WHEN YOU CAN'T COME BACK

In 1989, major-league pitcher Dravecky—who struggled back from surgery on his cancerous left arm only to break the arm ruinously while pitching—learned a bitter lesson about comebacks. It's too bad he didn't heed it instead of writing this awkward missive. Dravecky has come back to the writing table, though, with a sequel to his 1990 Comeback, which was a far more affecting memoir with its focus on his baseball career and dramatic medical ups and downs. Dravecky's wife has coauthored this update on the family saga (she and Dave contribute alternating passages), which finds the couple suffering the torments of Job, she falling into a major clinical depression and he finally losing the arm to amputation. One can only sympathize with the Draveckys' difficulties, but the tone here is so long-suffering and so self-involved (it's no anomaly that a passage in which the couple goes to the White House and meets Bush contains no impression whatsoever of the President) that only close friends are likely to find much of interest. The problem is compounded by the Draveckys' born-again philosophy that permeates the narrative, since on the page the authors' wrestlings with God lack fresh insight (``God doesn't promise us a life full of mountaintop experiences. There will be valleys to go through too,'' Dave points out): Do we really need Dave's commentary on how Field of Dreams is for him a metaphor for returning to God? Only when the agony's so raw that it seeps through the clichÇs does the book come alive—as in Dave's admission that, finally, he doesn't understand why he has suffered so; or in his description of the pain he's felt in his phantom amputated limb. The Draveckys' sincerity shines through even this orgy of soul-beating, which says a lot for them. (Eight pages of b&w photographs—not seen.)

Pub Date: Sept. 25, 1992

ISBN: 0-310-58560-0

Page Count: 216

Publisher: Zondervan

Review Posted Online: May 20, 2010

Kirkus Reviews Issue: July 15, 1992

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Stricter than, say, Bergen Evans or W3 ("disinterested" means impartial — period), Strunk is in the last analysis...

THE ELEMENTS OF STYLE

50TH ANNIVERSARY EDITION

Privately published by Strunk of Cornell in 1918 and revised by his student E. B. White in 1959, that "little book" is back again with more White updatings.

Stricter than, say, Bergen Evans or W3 ("disinterested" means impartial — period), Strunk is in the last analysis (whoops — "A bankrupt expression") a unique guide (which means "without like or equal").

Pub Date: May 15, 1972

ISBN: 0205632645

Page Count: 105

Publisher: Macmillan

Review Posted Online: Oct. 28, 2011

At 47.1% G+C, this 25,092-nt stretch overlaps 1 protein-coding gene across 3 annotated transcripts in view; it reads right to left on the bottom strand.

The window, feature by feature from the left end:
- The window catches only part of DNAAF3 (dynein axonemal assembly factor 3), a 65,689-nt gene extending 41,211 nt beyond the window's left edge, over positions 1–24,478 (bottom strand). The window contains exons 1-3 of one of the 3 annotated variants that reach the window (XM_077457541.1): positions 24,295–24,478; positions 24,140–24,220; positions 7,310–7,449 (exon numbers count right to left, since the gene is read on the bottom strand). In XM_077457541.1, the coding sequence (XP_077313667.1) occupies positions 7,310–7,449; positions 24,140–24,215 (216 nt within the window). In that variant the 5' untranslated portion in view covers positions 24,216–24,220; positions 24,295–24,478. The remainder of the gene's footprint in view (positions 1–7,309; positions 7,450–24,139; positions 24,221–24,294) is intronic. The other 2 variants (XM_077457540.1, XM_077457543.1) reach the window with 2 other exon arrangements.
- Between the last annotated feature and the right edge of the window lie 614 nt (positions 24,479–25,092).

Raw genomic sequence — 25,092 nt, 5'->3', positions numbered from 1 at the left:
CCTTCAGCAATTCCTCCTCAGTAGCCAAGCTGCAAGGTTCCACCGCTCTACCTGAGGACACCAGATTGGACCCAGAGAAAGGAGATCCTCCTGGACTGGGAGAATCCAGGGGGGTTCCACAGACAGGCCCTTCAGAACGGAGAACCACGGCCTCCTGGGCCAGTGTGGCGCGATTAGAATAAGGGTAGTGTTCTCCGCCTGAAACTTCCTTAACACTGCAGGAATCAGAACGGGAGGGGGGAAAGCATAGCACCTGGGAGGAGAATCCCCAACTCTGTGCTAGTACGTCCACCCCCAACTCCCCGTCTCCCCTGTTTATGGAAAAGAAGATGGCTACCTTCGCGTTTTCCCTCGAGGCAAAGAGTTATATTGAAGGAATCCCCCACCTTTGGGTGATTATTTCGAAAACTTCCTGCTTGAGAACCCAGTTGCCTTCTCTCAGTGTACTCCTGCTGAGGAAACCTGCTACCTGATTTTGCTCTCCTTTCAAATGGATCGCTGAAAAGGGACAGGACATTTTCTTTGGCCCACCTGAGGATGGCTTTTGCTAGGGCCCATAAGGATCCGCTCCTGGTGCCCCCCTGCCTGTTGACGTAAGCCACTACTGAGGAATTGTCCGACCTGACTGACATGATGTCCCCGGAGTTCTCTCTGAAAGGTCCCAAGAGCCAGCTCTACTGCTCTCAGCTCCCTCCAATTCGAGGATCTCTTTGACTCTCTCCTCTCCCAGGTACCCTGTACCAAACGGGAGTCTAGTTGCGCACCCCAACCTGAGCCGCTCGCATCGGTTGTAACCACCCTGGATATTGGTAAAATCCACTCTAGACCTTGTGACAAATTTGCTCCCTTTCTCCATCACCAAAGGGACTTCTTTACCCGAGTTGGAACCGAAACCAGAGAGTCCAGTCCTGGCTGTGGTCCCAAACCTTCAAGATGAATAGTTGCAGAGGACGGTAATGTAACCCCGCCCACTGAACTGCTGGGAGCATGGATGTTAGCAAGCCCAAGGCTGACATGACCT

Kirkus Reviews Issue: May 1, 1972

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IN MY PLACE

From the national correspondent for PBS's MacNeil-Lehrer Newshour: a moving memoir of her youth in the Deep South and her role in desegregating the Univ. of Georgia. The eldest daughter of an army chaplain, Hunter-Gault was born in what she calls the ``first of many places that I would call `my place' ''—the small village of Due West, tucked away in a remote little corner of South Carolina. While her father served in Korea, Hunter-Gault and her mother moved first to Covington, Georgia, and then to Atlanta. In ``L.A.'' (lovely Atlanta), surrounded by her loving family and a close-knit black community, the author enjoyed a happy childhood participating in activities at church and at school, where her intellectual and leadership abilities soon were noticed by both faculty and peers. In high school, Hunter-Gault found herself studying the ``comic-strip character Brenda Starr as I might have studied a journalism textbook, had there been one.'' Determined to be a journalist, she applied to several colleges—all outside of Georgia, for ``to discourage the possibility that a black student would even think of applying to one of those white schools, the state provided money for black students'' to study out of state. Accepted at Michigan's Wayne State, the author was encouraged by local civil-rights leaders to apply, along with another classmate, to the Univ. of Georgia as well. Her application became a test of changing racial attitudes, as well as of the growing strength of the civil-rights movement in the South, and Gault became a national figure as she braved an onslaught of hostilities and harassment to become the first black woman to attend the university. A remarkably generous, fair-minded account of overcoming some of the biggest, and most intractable, obstacles ever deployed by southern racists. (Photographs—not seen.)

Pub Date: Nov. 1, 1992

ISBN: 0-374-17563-2

Page Count: 192

Publisher: Farrar, Straus and Giroux

Review Posted Online: May 20, 2010

Kirkus Reviews Issue: Sept. 1, 1992

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